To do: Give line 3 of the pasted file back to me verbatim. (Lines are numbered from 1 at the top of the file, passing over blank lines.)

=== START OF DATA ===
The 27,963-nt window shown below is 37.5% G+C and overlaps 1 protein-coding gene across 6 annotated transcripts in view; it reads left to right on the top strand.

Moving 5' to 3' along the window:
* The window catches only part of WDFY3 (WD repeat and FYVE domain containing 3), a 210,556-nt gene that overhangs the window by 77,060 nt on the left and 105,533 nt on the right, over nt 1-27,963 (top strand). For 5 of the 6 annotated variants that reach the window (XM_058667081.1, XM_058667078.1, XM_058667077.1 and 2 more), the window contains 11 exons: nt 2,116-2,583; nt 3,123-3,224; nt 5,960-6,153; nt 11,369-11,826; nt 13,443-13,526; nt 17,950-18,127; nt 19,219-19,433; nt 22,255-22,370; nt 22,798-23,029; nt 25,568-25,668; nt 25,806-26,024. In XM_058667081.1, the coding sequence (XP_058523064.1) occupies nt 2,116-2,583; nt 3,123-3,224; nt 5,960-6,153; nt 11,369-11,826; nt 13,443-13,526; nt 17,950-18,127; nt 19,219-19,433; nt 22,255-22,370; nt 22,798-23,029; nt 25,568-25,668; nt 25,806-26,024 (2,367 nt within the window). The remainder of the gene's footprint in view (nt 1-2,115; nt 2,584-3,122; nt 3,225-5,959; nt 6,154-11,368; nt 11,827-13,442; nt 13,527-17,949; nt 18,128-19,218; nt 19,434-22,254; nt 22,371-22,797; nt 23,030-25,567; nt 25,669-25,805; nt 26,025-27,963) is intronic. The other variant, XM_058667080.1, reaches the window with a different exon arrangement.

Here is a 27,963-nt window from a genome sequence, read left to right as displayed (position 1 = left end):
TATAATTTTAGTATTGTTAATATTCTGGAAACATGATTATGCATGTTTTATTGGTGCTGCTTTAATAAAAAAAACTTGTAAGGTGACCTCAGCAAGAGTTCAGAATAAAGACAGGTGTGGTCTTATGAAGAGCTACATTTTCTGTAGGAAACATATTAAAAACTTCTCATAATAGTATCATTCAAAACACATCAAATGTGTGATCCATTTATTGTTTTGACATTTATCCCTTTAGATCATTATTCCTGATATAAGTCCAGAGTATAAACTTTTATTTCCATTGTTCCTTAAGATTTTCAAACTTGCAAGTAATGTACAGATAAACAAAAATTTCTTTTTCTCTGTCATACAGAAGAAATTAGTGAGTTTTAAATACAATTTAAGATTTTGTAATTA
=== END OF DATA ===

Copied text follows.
* The window catches only part of WDFY3 (WD repeat and FYVE domain containing 3), a 210,556-nt gene that overhangs the window by 77,060 nt on the left and 105,533 nt on the right, over nt 1-27,963 (top strand). For 5 of the 6 annotated variants that reach the window (XM_058667081.1, XM_058667078.1, XM_058667077.1 and 2 more), the window contains 11 exons: nt 2,116-2,583; nt 3,123-3,224; nt 5,960-6,153; nt 11,369-11,826; nt 13,443-13,526; nt 17,950-18,127; nt 19,219-19,433; nt 22,255-22,370; nt 22,798-23,029; nt 25,568-25,668; nt 25,806-26,024. In XM_058667081.1, the coding sequence (XP_058523064.1) occupies nt 2,116-2,583; nt 3,123-3,224; nt 5,960-6,153; nt 11,369-11,826; nt 13,443-13,526; nt 17,950-18,127; nt 19,219-19,433; nt 22,255-22,370; nt 22,798-23,029; nt 25,568-25,668; nt 25,806-26,024 (2,367 nt within the window). The remainder of the gene's footprint in view (nt 1-2,115; nt 2,584-3,122; nt 3,225-5,959; nt 6,154-11,368; nt 11,827-13,442; nt 13,527-17,949; nt 18,128-19,218; nt 19,434-22,254; nt 22,371-22,797; nt 23,030-25,567; nt 25,669-25,805; nt 26,025-27,963) is intronic. The other variant, XM_058667080.1, reaches the window with a different exon arrangement.